La Maison du Duke is proud to present a collection of unpublished recordings of Duke Ellington, which come from an important stock of Ellington archives (Clavié collection), acquired by the association, which only a few collectors had access to today . The CDs are reserved for members of the Maison du Duke association and are not intended to be marketed.
This DVD compiles different short and medium-lenght films of the Duke and his orchestra. Included also assorted musical sequences from other motion pictures.
Louis Armstrong and Duke Ellington were (and are) two of the main stems of jazz. Any way you look at it, just about everything that's ever happened in this music leads directly – or indirectly – back to them. Both men were born on the cusp of the 19th and 20th centuries, and each became established as a leader during the middle '20s. Although their paths had crossed from time to time over the years, nobody in the entertainment industry had ever managed to get Armstrong and Ellington into a recording studio to make an album together. On April 3, 1961, producer Bob Thiele achieved what should be regarded as one of his greatest accomplishments; he organized and supervised a seven-and-a-half-hour session at RCA Victor's Studio One on East 24th Street in Manhattan, using a sextet combining Duke Ellington with Louis Armstrong & His All-Stars. This group included ex-Ellington clarinetist Barney Bigard, ex-Jimmie Lunceford swing-to-bop trombonist Trummy Young, bassist Mort Herbert, and drummer Danny Barcelona. A second session took place during the afternoon of the following day.
Awarded a Grammy Lifetime Achievement Award in 1966, Duke Ellington called his music "American music" rather than jazz, and liked to describe those who impressed him as "beyond" category. He remains one of the most influential figures in jazz, if not in all American music and is widely considered one of the 20th century's best composers and band leaders. Ellington's reputation has increased since his death in 1974, with thematic repackagings of his signature music often becoming best sellers. Posthumous recognition of his work include a special award citation from the Pulitzer Prize Board. This 1956 session features Ellington and 14 sidemen performing updated recordings of some of the best from Ellington's career going back to 1926.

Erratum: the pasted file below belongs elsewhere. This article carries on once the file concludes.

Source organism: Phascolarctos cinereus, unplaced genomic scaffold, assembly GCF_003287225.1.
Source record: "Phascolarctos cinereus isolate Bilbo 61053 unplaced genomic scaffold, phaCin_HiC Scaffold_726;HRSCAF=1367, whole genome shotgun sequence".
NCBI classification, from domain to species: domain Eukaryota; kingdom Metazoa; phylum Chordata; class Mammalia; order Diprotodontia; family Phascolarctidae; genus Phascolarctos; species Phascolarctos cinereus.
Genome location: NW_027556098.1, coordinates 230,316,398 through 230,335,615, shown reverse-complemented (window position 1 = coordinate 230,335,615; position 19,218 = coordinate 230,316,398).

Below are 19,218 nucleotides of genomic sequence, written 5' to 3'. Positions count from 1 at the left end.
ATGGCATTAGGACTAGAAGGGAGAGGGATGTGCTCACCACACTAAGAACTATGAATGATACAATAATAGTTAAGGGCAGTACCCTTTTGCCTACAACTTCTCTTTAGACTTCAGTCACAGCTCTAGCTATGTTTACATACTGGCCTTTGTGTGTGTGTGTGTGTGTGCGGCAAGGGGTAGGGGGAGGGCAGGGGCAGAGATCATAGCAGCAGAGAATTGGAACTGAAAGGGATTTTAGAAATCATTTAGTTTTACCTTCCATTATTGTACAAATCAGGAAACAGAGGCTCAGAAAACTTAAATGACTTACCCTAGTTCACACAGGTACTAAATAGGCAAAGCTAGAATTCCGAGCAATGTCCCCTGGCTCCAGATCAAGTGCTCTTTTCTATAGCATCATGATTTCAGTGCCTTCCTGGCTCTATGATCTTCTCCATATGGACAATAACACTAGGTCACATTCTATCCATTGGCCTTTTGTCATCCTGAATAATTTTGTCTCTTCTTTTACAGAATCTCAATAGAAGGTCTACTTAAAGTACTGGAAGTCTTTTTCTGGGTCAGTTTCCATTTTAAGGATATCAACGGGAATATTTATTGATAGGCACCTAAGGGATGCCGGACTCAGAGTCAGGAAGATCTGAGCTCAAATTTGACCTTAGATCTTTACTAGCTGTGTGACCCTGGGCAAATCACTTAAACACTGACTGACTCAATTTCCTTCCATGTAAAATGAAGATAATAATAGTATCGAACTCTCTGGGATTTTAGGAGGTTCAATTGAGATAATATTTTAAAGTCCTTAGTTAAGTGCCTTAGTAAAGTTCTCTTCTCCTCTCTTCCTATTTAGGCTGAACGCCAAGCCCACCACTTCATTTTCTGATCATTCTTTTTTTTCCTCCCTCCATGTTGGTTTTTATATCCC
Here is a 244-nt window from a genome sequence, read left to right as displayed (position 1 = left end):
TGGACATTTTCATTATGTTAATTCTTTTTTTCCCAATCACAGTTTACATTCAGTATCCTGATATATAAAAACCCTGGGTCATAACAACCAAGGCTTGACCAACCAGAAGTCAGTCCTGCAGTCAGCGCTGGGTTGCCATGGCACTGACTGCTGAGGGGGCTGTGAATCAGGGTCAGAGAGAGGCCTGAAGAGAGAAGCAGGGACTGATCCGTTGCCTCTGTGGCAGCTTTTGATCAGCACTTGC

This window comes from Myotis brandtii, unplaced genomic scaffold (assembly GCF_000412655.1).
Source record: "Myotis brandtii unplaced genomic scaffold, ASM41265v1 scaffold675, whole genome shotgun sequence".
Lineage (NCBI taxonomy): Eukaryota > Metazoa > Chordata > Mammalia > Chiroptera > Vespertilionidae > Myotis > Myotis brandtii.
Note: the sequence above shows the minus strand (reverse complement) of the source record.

It took until 1976 before these three extended works ("The Queen's Suite," "The Goutelas Suite" and "The Uwis Suite") were released and their obscurity is somewhat deserved. Although there are some good moments from Ellington's orchestras of 1959 and 1971-72, few of the themes (outside of "The Single Petal of a Rose" from "The Queen's Suite") are all that memorable. But even lesser Ellington is of great interest and veteran collectors may want to pick this up.
This set came about, in part, as a result of Ellington's signing to Frank Sinatra's Reprise label in November 1962, with the ending of his exclusive contract to Columbia. Six numbers from the three Paris dates were initially edited and released by Reprise as part of the ten-song Duke Ellington's Greatest Hits, but the bulk of the performances from those shows didn't surface until many years later as The Great Paris Concert on two LPs. ~ AllMusic
Recorded in 1966 in RCA Studios. All the tracks that made the Duke 'Popular' are re-recorded on this album. The 3 bonus tracks are 'Caravan' & 'Wings and Things' & 'Do Nothin' Till You Hear From Me'. Original cover, digipak and remastered 24 bits. 2002. ~ Amazon